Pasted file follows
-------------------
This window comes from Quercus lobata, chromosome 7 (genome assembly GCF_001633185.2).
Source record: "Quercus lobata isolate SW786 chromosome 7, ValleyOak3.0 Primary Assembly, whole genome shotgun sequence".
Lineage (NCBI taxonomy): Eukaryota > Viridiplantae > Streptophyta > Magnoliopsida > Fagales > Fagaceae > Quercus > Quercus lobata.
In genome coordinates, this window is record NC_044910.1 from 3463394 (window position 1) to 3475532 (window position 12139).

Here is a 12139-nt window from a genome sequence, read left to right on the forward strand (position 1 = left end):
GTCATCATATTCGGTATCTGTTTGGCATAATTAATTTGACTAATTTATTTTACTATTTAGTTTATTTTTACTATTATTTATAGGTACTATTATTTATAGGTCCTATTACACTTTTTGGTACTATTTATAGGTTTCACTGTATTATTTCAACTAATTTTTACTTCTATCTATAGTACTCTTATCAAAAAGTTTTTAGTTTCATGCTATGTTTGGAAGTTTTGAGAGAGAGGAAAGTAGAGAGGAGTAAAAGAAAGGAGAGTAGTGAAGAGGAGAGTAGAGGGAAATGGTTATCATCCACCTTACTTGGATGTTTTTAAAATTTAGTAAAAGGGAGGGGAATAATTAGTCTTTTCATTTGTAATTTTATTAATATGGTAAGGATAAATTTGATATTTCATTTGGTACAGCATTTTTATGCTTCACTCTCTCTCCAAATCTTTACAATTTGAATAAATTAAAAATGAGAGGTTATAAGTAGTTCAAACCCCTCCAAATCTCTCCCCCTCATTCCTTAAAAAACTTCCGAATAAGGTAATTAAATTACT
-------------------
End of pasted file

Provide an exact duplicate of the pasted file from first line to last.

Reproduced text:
This window comes from Quercus lobata, chromosome 7 (genome assembly GCF_001633185.2).
Source record: "Quercus lobata isolate SW786 chromosome 7, ValleyOak3.0 Primary Assembly, whole genome shotgun sequence".
Lineage (NCBI taxonomy): Eukaryota > Viridiplantae > Streptophyta > Magnoliopsida > Fagales > Fagaceae > Quercus > Quercus lobata.
In genome coordinates, this window is record NC_044910.1 from 3463394 (window position 1) to 3475532 (window position 12139).

Here is a 12139-nt window from a genome sequence, read left to right on the forward strand (position 1 = left end):
GTCATCATATTCGGTATCTGTTTGGCATAATTAATTTGACTAATTTATTTTACTATTTAGTTTATTTTTACTATTATTTATAGGTACTATTATTTATAGGTCCTATTACACTTTTTGGTACTATTTATAGGTTTCACTGTATTATTTCAACTAATTTTTACTTCTATCTATAGTACTCTTATCAAAAAGTTTTTAGTTTCATGCTATGTTTGGAAGTTTTGAGAGAGAGGAAAGTAGAGAGGAGTAAAAGAAAGGAGAGTAGTGAAGAGGAGAGTAGAGGGAAATGGTTATCATCCACCTTACTTGGATGTTTTTAAAATTTAGTAAAAGGGAGGGGAATAATTAGTCTTTTCATTTGTAATTTTATTAATATGGTAAGGATAAATTTGATATTTCATTTGGTACAGCATTTTTATGCTTCACTCTCTCTCCAAATCTTTACAATTTGAATAAATTAAAAATGAGAGGTTATAAGTAGTTCAAACCCCTCCAAATCTCTCCCCCTCATTCCTTAAAAAACTTCCGAATAAGGTAATTAAATTACT